Imagine growing up, knowing what you were always meant to become. From the age of 3, you and your parents decided you would become an engineer. You, and most of your friends, were on the straight and narrow path to achieving that goal when, suddenly, you hit a speed bump. After a semester studying abroad in Paris, you fall in love with something other than engineering and think that maybe it’s time to make a change in your life. If this sounds like the all too familiar story of a young Asian American, you’re correct. Many young people internalize others’ expectations for themselves and spend the majority of their time fulfilling other people’s dreams, to the neglect of their own.
Take Kim, for example. She’s a second-year student at the University of Southern California (USC), who wishes to remain anonymous so as not to draw attention to herself. “I felt unmoored,” she says. “Of course, I went to class, but I never focused. I became obsessed with what other people were doing with their lives because I didn’t know what to do with mine. At one point, I cried every day and felt like I forgot how to be alive. I didn’t want to be with other people, I stopped eating and couldn’t sleep, but still, I did not think I was depressed.”
Mental health is such a delicate topic in the Asian American community that most students feel they cannot broach these topics with their friends or family members.
“A lot of people, students especially, can relate to the pressure to excel, to never give up or falter,” says Jonathan Wang, interim director of the USC’s Asian Pacific American Student Services department. While ambition is by no means a bad thing, a single-minded focus on success can lead to an unhealthy mental state.
This unwavering pressure to succeed is evident in the stereotype of the Asian American ‘whiz kid’ or overachiever. These stereotypes and expectations act as a distorted mirror — emphasizing certain characteristics and warping the truth. These cultural stereotypes and perceptions play into the ‘model minority myth.’ The model minority myth is the dangerous assumption that Asian Americans are more successful than the majority of the population and require fewer social resources, such as income assistance or tutoring, that other groups may receive.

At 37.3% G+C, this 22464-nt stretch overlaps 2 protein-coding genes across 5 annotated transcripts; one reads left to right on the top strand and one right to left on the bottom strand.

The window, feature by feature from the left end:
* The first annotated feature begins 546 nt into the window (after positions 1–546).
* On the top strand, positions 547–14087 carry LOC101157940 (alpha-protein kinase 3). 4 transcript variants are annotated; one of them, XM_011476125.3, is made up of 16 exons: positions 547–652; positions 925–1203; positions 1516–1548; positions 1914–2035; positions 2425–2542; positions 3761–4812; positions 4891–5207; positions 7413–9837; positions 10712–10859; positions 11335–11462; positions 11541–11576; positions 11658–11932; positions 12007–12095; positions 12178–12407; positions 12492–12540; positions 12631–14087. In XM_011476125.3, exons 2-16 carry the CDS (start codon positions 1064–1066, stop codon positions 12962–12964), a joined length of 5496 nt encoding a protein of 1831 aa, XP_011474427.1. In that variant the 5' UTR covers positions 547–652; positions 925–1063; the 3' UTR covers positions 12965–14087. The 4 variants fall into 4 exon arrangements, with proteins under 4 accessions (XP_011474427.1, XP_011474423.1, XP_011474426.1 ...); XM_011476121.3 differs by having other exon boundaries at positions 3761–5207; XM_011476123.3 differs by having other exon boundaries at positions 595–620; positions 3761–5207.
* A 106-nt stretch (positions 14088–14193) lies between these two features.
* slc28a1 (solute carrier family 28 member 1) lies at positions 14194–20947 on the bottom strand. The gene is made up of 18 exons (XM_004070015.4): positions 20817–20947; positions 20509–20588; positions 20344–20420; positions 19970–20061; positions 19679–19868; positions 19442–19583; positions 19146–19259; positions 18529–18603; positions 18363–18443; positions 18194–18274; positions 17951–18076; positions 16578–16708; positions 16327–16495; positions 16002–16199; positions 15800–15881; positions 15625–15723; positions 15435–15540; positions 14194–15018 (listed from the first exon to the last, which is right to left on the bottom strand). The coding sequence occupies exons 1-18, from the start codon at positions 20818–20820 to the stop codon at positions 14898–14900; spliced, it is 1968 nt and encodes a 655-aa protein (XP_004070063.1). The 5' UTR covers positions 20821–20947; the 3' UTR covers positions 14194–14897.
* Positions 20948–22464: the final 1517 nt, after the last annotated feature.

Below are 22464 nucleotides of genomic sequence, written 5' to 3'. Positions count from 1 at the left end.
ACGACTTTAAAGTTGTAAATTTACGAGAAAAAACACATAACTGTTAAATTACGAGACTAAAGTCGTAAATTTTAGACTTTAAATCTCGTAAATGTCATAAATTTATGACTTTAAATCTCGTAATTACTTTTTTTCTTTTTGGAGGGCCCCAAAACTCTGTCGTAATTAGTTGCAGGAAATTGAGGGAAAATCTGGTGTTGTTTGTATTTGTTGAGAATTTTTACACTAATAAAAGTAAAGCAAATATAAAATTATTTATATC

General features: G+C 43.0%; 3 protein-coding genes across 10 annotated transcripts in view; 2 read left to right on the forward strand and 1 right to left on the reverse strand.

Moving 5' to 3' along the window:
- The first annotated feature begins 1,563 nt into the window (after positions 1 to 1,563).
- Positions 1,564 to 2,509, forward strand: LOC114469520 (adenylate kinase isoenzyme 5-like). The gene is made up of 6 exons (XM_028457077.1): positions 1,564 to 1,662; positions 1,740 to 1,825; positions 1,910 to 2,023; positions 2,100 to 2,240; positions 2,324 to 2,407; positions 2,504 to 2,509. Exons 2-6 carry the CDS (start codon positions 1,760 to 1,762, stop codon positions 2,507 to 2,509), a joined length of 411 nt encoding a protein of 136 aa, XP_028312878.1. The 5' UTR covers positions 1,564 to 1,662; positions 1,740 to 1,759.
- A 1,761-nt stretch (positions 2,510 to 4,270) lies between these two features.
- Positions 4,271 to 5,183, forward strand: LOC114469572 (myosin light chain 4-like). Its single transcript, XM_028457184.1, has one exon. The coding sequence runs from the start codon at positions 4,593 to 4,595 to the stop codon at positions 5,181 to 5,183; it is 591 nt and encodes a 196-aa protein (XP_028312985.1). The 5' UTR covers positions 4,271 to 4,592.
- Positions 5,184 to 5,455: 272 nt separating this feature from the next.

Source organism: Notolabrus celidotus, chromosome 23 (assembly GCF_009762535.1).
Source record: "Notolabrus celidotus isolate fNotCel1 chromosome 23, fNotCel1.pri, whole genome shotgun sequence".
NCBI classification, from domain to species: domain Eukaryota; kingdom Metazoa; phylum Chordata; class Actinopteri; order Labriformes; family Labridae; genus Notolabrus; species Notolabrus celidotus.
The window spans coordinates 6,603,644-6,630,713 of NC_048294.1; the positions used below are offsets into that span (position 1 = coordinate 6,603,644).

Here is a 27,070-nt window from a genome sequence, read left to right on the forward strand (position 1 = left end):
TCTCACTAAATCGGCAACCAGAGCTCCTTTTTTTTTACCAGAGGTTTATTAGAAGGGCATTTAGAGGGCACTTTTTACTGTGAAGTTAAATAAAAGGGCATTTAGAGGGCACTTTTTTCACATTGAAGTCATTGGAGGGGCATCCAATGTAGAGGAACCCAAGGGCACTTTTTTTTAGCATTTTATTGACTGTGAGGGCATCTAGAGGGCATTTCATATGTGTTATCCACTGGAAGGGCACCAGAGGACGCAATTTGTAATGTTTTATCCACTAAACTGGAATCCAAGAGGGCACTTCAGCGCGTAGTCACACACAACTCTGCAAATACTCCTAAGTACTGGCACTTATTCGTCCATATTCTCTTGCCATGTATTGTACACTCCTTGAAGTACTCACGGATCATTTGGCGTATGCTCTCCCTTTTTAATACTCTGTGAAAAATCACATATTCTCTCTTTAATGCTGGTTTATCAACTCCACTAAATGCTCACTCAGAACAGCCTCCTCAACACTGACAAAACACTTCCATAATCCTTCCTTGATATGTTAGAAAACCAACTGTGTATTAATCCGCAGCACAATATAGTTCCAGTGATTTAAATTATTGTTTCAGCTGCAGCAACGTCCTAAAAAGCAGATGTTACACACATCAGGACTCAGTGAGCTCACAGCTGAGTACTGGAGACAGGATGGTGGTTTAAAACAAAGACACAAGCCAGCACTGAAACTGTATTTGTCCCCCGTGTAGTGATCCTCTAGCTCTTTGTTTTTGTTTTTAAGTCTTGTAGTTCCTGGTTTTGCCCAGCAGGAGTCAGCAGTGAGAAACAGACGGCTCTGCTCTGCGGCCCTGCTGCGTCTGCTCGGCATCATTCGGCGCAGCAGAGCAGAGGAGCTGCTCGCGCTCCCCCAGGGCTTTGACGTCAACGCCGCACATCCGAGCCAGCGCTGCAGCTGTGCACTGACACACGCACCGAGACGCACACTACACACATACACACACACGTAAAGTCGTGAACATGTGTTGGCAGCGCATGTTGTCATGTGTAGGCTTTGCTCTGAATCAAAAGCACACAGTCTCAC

“This internalized ‘model minority’ myth creates a vicious cycle,” Wang says. “No one wants to address how they’re feeling until they reach a breaking point.”
But the reluctance to ask for help or talk about emotions may also stem from a desire to ‘save face’ and project an outward image of success and perfection. According to Mental Health: Culture, Race, and Ethnicity: A Supplement to Mental Health: A Report of the Surgeon General, a reluctance to show emotion may come from Confucian philosophies, which discourage public displays of emotion in favor of social harmony. For this reason, many Asian Americans somaticize their feelings. For example, physical complaints like fatigue and migraines may actually be symptoms of anxiety or depression.
“One possible explanation may be how we are taught to respond to pain; suffering isn’t seen as something to be shared, but rather to be internalized and dealt with privately,” recent USC grad Lorna Chiu says via email. “Because of this mentality, mental illnesses aren’t seen as legitimate problems that must be treated, so people who are in trouble or have loved ones that are suffering from internal issues don’t get the help that they need until it may be too severe to solve.”
Instead of considering mental health as a taboo subject, clinical psychologist Dr. Yoey Cheng offers this analogy via phone: “Sometimes you catch a cold, and, if you get enough rest and eat healthier, you can bounce back. But if you don’t attend to it, you get worse and may need to see a doctor. This is the same way with mental health.” Taking a preventative approach and periodically assessing emotions is another way to check-in on your mental health.
According to Asian American Suicide Prevention & Education, Asian Americans are about half as likely to talk about feelings of depression to friends or relatives and less than one-fourth as likely to tell their doctor about their feelings. The best way to start a conversation is to offer support and come from a place of caring. Dr. Cheng adds that friends and family should know that they are not alone in offering support and should not be afraid to reach out to professional resources when needed. She feels that education is key to destigmatizing mental health and encouraging people to seek help.
“A conversation can create a lot of change.” Wang says. “We need to build a shared space because sharing builds a common understanding. People’s stories can resonate with others, even if they don’t feel comfortable speak up.”
It’s time to start talking.
If you or someone you know wants more information on mental health, visit the National Asian American Pacific Islander Mental Health Association.